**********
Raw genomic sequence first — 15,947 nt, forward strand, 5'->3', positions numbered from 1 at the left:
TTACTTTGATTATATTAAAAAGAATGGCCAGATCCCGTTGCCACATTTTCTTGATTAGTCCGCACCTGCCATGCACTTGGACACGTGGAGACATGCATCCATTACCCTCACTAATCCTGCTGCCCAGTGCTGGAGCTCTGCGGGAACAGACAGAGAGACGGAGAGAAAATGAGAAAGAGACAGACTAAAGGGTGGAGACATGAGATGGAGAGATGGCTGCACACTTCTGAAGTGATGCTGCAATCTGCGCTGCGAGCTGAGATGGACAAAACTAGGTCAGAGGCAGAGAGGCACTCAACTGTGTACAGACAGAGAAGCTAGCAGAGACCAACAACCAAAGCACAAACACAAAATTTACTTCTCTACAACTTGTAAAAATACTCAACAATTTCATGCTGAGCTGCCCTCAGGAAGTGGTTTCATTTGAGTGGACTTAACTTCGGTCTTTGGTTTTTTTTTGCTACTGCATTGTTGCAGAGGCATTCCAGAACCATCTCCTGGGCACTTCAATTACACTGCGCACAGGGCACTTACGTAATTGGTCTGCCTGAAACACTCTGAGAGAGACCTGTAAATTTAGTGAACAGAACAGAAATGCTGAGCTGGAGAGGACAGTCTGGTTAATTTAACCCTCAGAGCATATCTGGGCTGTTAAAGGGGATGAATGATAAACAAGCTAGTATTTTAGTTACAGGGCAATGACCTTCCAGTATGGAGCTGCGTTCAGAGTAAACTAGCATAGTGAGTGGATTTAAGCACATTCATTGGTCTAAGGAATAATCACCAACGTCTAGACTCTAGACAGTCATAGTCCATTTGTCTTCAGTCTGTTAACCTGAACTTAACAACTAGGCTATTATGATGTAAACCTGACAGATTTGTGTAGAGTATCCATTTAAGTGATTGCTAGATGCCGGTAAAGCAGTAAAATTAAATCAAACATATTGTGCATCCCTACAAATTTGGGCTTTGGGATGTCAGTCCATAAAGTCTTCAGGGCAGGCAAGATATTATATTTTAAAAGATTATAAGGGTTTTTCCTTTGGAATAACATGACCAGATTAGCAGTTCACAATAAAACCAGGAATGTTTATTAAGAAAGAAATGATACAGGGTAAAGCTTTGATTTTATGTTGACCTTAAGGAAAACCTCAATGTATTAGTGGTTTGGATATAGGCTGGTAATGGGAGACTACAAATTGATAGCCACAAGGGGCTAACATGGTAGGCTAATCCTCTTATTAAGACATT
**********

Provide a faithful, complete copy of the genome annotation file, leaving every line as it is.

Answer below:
Raw genomic sequence first — 15,947 nt, forward strand, 5'->3', positions numbered from 1 at the left:
TTACTTTGATTATATTAAAAAGAATGGCCAGATCCCGTTGCCACATTTTCTTGATTAGTCCGCACCTGCCATGCACTTGGACACGTGGAGACATGCATCCATTACCCTCACTAATCCTGCTGCCCAGTGCTGGAGCTCTGCGGGAACAGACAGAGAGACGGAGAGAAAATGAGAAAGAGACAGACTAAAGGGTGGAGACATGAGATGGAGAGATGGCTGCACACTTCTGAAGTGATGCTGCAATCTGCGCTGCGAGCTGAGATGGACAAAACTAGGTCAGAGGCAGAGAGGCACTCAACTGTGTACAGACAGAGAAGCTAGCAGAGACCAACAACCAAAGCACAAACACAAAATTTACTTCTCTACAACTTGTAAAAATACTCAACAATTTCATGCTGAGCTGCCCTCAGGAAGTGGTTTCATTTGAGTGGACTTAACTTCGGTCTTTGGTTTTTTTTTGCTACTGCATTGTTGCAGAGGCATTCCAGAACCATCTCCTGGGCACTTCAATTACACTGCGCACAGGGCACTTACGTAATTGGTCTGCCTGAAACACTCTGAGAGAGACCTGTAAATTTAGTGAACAGAACAGAAATGCTGAGCTGGAGAGGACAGTCTGGTTAATTTAACCCTCAGAGCATATCTGGGCTGTTAAAGGGGATGAATGATAAACAAGCTAGTATTTTAGTTACAGGGCAATGACCTTCCAGTATGGAGCTGCGTTCAGAGTAAACTAGCATAGTGAGTGGATTTAAGCACATTCATTGGTCTAAGGAATAATCACCAACGTCTAGACTCTAGACAGTCATAGTCCATTTGTCTTCAGTCTGTTAACCTGAACTTAACAACTAGGCTATTATGATGTAAACCTGACAGATTTGTGTAGAGTATCCATTTAAGTGATTGCTAGATGCCGGTAAAGCAGTAAAATTAAATCAAACATATTGTGCATCCCTACAAATTTGGGCTTTGGGATGTCAGTCCATAAAGTCTTCAGGGCAGGCAAGATATTATATTTTAAAAGATTATAAGGGTTTTTCCTTTGGAATAACATGACCAGATTAGCAGTTCACAATAAAACCAGGAATGTTTATTAAGAAAGAAATGATACAGGGTAAAGCTTTGATTTTATGTTGACCTTAAGGAAAACCTCAATGTATTAGTGGTTTGGATATAGGCTGGTAATGGGAGACTACAAATTGATAGCCACAAGGGGCTAACATGGTAGGCTAATCCTCTTATTAAGACATT